While chatting with a friend who hasn’t played Modern in a while about mostly unrelated topics, I was asked whether Leyline of the Void could be a reasonable consideration for contemporary mainboards . He’d become interested in the topic after reading this article. “In what deck?” I asked, believing myself aware of the card’s niche deckbuilding requirements. “BGx,” he answered. And with that, I set about trying to squeeze Leyline into a Jund 60.
What follows is an outline of my thought process, a decklist, and the conclusions I made while building and testing Leyline Jund. It examines what Leyline requires of a deck that runs it and considers the subtle effects Arclight Phoenix has had on Modern’s brewing parameters.
This brew-to-be needed to account for having 4 Leyline of the Void in the mainboard. Card selection would be appealing to prevent from drawing the enchantment; a method to cash in on copies stranded in hand was also necessary. Finally, beyond disrupting enough to compete in the aggression-slanted Modern, the deck also needed enough speed to safeguard against having such a long game that drawing Leyline became inevitable.
In summary, the deck would need:
- A way to not draw Leyline
- A way to trade in drawn Leylines
- A solid proactive plan
Looting and Delirium
I started with the obvious. Last time, too, that I decided to “fix” midrange decks by giving them additional proaction and card selection, Faithless Looting was a lock pretty quickly. I also wanted a way to benefit from binned Leylines, and turned to the graveyard myself.
Green was already interesting for a couple of reasons. It’s long been a go-to color for midrange decks, in no small part thanks to Tarmogoyf. Goyf excels alongside a highly disruptive gameplan when pilots want to close things out relatively quickly (as in, not grind-you-to-death slowly like UW Control does). Tarmogoyf is harder to just throw our support behind than it used to be, but this shell incidentally does a lot of things that help the green beater out. And discarded Leylines grow Goyf even larger.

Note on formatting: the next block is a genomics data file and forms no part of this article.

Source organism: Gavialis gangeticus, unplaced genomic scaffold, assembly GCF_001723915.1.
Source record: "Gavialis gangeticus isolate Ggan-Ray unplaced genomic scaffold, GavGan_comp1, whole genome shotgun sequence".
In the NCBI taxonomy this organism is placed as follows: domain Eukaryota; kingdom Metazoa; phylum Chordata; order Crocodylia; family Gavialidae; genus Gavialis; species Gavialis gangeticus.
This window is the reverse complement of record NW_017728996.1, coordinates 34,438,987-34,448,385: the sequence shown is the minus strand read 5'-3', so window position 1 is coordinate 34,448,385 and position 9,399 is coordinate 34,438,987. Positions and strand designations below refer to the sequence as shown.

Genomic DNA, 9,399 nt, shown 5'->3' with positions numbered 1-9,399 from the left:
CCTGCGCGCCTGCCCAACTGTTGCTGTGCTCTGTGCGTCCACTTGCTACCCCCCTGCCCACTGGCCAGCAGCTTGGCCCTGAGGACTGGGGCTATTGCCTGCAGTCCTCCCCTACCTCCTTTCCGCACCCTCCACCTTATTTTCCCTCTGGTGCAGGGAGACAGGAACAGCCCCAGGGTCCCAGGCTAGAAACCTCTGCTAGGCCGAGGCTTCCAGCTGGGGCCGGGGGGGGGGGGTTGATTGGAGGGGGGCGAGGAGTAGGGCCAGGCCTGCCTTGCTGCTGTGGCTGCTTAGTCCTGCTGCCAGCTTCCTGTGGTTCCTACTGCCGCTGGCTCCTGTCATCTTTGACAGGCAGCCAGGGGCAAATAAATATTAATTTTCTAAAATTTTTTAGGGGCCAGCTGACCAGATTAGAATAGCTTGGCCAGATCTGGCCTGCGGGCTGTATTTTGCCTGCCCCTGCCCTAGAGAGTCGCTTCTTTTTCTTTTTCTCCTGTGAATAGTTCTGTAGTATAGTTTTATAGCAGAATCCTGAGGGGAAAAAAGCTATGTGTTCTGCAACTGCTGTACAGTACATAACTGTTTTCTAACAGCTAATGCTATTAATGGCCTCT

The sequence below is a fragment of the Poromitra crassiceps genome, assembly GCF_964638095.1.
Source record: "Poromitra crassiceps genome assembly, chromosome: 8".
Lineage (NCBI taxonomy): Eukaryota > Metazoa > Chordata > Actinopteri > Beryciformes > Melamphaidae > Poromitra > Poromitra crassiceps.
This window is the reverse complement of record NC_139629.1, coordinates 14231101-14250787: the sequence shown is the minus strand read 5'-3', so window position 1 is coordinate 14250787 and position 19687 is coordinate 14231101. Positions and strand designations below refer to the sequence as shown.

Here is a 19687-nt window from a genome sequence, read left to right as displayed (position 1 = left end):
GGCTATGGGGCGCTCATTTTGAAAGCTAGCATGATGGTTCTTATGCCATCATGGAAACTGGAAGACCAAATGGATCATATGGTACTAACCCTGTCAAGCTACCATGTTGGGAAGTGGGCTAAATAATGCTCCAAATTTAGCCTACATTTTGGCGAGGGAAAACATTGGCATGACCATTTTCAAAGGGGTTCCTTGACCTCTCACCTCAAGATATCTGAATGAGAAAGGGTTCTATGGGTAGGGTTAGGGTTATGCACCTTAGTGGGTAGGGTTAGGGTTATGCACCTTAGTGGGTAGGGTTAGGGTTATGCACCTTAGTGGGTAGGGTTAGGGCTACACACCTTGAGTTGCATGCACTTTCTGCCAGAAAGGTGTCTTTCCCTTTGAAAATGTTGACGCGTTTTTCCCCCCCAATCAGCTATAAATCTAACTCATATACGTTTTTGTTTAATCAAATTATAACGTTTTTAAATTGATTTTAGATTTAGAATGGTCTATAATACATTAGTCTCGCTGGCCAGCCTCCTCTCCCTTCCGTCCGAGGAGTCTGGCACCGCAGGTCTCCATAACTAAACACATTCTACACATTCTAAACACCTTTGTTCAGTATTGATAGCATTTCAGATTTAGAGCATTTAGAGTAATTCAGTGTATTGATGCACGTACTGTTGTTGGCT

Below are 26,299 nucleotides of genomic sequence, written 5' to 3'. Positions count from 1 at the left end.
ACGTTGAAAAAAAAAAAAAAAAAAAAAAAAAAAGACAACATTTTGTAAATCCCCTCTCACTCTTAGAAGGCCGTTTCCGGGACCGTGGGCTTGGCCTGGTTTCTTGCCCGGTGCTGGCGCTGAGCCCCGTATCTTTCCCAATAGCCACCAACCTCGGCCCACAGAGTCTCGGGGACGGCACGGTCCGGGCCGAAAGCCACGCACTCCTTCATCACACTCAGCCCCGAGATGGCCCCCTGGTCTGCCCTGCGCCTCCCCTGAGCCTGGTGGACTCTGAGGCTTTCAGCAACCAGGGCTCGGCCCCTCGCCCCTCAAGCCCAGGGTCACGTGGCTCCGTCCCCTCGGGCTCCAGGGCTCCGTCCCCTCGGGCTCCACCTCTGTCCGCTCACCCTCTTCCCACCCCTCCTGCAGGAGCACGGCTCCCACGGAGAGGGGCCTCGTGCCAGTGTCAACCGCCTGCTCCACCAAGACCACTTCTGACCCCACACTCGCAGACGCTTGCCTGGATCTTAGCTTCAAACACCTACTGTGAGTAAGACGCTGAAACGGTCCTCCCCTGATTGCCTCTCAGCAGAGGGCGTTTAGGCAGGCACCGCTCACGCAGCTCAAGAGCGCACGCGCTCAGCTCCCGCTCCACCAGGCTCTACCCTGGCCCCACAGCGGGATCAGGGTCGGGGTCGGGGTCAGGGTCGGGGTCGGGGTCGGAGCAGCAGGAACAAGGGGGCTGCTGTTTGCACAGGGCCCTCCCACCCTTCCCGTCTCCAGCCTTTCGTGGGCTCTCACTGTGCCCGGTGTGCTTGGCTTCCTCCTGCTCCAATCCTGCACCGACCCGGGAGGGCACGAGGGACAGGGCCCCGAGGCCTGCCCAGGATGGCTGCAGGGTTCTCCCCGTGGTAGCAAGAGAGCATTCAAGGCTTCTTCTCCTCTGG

Another draw to green was delirium, or Goyf’s themed mechanic from the future. Ryan Overturf’s nigh-undefeated Temur Phoenix deck from February integrated Traverse the Ulvenwald to frightening effect alongside Arclight Phoenix. We were already on Faithless Looting, so why not toss that plan in ourselves? Integrating Phoenix would give us the proactivity boost also needed—we’d just need Manamorphose. As for delirium, I figured a set of Mishra’s Bauble would do the trick.
Black Over Blue
Black, too, is a classical midrange color. Although we don’t necessarily need black-producing lands to run Leyline of the Void, the enchantment is often seen alongside Swamps for the simple reason that it’s nice to have the option of hard-casting it. But factors other than pedigree sealed the deal for me on black over blue.
Being that I’d already committed to Faithless Looting and a beefy graveyard, Grim Flayer seemed like a good fit, and would end up being the best threat in the deck. Flayer’s obvious application: he’s an undercosted, trampling body. Less so: dumping Arclight Phoenix and flash-backing Lootings for random plusses; growing Tarmogoyf. Perks that only hit home after a few days of experimentation: preventing us from ever again drawing Leyline of the Void; setting up killer Arclight Phoenix turns by stacking Manamorphose into one-drop. Flayer just does everything we want our creatures to do. It even operates passably under heavy-duty grave-hate, sifting past the dead stuff (Traverse, Tarmogoyf) and finding the heavy-hitters.